Not too many bars in the world can claim to have served celebrities ranging from Hollywood actors to rock stars to authors to a slew of U.S. presidents. McSorley's Old Ale House in New York City can: Stars from Adam Sandler to Hunter S. Thompson, Teddy Roosevelt, Abraham Lincoln and Woody Guthrie have been sighted knocking back pints there, some on a regular basis, since the bar opened around 1854. But if you're hoping to pop in for a drink at this Manhattan landmark in the very near future, you might be out of luck. McSorley's has just been shut down by the health department.
The bar's health violations might not surprise anyone who has spent time in other crusty old dives: Rat sightings, temperature violations, and "conditions which allow insects to thrive," as NY1 reports.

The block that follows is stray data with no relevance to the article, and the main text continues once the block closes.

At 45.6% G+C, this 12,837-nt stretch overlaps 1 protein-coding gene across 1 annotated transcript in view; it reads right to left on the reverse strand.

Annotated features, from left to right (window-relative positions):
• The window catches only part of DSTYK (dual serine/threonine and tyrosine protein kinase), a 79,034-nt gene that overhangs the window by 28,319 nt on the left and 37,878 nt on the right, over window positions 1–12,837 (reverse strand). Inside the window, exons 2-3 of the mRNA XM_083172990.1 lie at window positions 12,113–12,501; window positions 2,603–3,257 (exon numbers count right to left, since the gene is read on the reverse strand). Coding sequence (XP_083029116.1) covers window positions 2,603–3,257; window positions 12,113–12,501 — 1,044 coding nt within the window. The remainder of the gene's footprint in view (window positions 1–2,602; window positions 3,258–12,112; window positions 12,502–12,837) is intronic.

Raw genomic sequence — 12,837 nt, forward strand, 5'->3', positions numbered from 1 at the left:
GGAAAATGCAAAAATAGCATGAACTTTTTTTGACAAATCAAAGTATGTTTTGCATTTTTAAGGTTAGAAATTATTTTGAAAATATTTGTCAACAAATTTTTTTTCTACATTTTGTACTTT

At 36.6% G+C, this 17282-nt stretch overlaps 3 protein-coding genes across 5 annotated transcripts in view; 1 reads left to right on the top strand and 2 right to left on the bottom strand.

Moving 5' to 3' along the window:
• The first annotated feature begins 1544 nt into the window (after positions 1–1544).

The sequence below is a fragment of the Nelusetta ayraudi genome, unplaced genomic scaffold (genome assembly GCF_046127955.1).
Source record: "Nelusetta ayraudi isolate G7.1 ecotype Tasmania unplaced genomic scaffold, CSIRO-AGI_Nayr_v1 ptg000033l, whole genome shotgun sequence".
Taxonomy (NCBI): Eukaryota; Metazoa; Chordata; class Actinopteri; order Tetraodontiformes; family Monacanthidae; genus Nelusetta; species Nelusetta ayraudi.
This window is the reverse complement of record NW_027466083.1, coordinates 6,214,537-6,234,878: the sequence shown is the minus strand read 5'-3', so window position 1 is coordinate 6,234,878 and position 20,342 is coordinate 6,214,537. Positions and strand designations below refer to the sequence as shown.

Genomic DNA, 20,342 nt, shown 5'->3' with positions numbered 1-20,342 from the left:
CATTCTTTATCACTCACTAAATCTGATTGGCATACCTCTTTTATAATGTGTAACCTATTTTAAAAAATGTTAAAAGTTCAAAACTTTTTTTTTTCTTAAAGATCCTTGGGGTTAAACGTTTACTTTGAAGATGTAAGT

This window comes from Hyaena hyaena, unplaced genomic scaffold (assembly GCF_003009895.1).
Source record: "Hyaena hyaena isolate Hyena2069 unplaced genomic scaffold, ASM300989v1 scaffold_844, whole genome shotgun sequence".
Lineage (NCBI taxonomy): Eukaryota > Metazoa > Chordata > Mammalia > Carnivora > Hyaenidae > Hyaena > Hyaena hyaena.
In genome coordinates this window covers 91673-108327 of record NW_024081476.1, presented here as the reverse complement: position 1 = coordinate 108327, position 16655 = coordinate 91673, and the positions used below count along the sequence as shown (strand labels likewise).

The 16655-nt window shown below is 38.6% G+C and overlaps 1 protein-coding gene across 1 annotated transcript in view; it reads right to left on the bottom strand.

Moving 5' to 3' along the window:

Still, the news is a bummer for New Yorkers and visitors, not to mention for the age-defying McSorley's, which has escaped health violations in the past despite using the wishbones of old Thanksgiving turkeys as decorations, among its other dubious-but-charming quirks.
McSorley's is also famous for its role in a 1970 Supreme Court case, which ruled that the bar and other men-only saloons must admit women. The bar once had a sign saying “Notice. No Back Room in Here for Ladies.”
Joseph Mitchell immortalized McSorley's in a juicy New Yorker piece about the bar, published in 1940 and an excellent article to read while waiting to get back into the shuttered place, hopefully by later this week. The bar plans to submit its application for reinspection today.
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